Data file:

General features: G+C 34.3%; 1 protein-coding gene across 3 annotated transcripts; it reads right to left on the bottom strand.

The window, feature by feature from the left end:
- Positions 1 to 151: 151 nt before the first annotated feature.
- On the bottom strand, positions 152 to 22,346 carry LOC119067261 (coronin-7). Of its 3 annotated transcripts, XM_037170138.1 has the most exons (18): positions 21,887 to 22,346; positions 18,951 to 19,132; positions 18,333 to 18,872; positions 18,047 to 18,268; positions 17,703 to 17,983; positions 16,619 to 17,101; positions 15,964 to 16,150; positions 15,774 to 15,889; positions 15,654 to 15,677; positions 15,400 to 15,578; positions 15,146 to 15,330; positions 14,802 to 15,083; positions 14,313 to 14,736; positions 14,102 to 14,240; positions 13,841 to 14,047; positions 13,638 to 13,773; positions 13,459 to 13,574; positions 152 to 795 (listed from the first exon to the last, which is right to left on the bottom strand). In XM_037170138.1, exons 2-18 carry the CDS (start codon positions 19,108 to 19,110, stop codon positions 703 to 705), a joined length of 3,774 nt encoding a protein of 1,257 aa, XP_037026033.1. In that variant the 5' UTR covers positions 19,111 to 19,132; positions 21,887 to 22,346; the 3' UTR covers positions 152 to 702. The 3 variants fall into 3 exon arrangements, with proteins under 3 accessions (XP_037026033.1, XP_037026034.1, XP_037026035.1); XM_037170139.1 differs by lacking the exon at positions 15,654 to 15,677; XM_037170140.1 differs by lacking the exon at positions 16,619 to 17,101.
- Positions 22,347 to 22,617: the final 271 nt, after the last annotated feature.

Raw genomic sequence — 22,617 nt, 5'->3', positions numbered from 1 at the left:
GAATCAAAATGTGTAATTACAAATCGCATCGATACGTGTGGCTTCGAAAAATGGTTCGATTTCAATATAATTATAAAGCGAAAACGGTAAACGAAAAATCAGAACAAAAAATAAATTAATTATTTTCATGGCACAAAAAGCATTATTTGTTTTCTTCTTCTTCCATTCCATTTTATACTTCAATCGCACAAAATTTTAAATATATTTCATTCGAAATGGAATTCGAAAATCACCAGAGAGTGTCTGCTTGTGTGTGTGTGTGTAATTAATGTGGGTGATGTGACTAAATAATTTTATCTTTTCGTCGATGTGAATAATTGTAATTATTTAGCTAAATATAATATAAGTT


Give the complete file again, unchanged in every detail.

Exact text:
General features: G+C 34.3%; 1 protein-coding gene across 3 annotated transcripts; it reads right to left on the bottom strand.

The window, feature by feature from the left end:
- Positions 1 to 151: 151 nt before the first annotated feature.
- On the bottom strand, positions 152 to 22,346 carry LOC119067261 (coronin-7). Of its 3 annotated transcripts, XM_037170138.1 has the most exons (18): positions 21,887 to 22,346; positions 18,951 to 19,132; positions 18,333 to 18,872; positions 18,047 to 18,268; positions 17,703 to 17,983; positions 16,619 to 17,101; positions 15,964 to 16,150; positions 15,774 to 15,889; positions 15,654 to 15,677; positions 15,400 to 15,578; positions 15,146 to 15,330; positions 14,802 to 15,083; positions 14,313 to 14,736; positions 14,102 to 14,240; positions 13,841 to 14,047; positions 13,638 to 13,773; positions 13,459 to 13,574; positions 152 to 795 (listed from the first exon to the last, which is right to left on the bottom strand). In XM_037170138.1, exons 2-18 carry the CDS (start codon positions 19,108 to 19,110, stop codon positions 703 to 705), a joined length of 3,774 nt encoding a protein of 1,257 aa, XP_037026033.1. In that variant the 5' UTR covers positions 19,111 to 19,132; positions 21,887 to 22,346; the 3' UTR covers positions 152 to 702. The 3 variants fall into 3 exon arrangements, with proteins under 3 accessions (XP_037026033.1, XP_037026034.1, XP_037026035.1); XM_037170139.1 differs by lacking the exon at positions 15,654 to 15,677; XM_037170140.1 differs by lacking the exon at positions 16,619 to 17,101.
- Positions 22,347 to 22,617: the final 271 nt, after the last annotated feature.

Raw genomic sequence — 22,617 nt, 5'->3', positions numbered from 1 at the left:
GAATCAAAATGTGTAATTACAAATCGCATCGATACGTGTGGCTTCGAAAAATGGTTCGATTTCAATATAATTATAAAGCGAAAACGGTAAACGAAAAATCAGAACAAAAAATAAATTAATTATTTTCATGGCACAAAAAGCATTATTTGTTTTCTTCTTCTTCCATTCCATTTTATACTTCAATCGCACAAAATTTTAAATATATTTCATTCGAAATGGAATTCGAAAATCACCAGAGAGTGTCTGCTTGTGTGTGTGTGTGTAATTAATGTGGGTGATGTGACTAAATAATTTTATCTTTTCGTCGATGTGAATAATTGTAATTATTTAGCTAAATATAATATAAGTT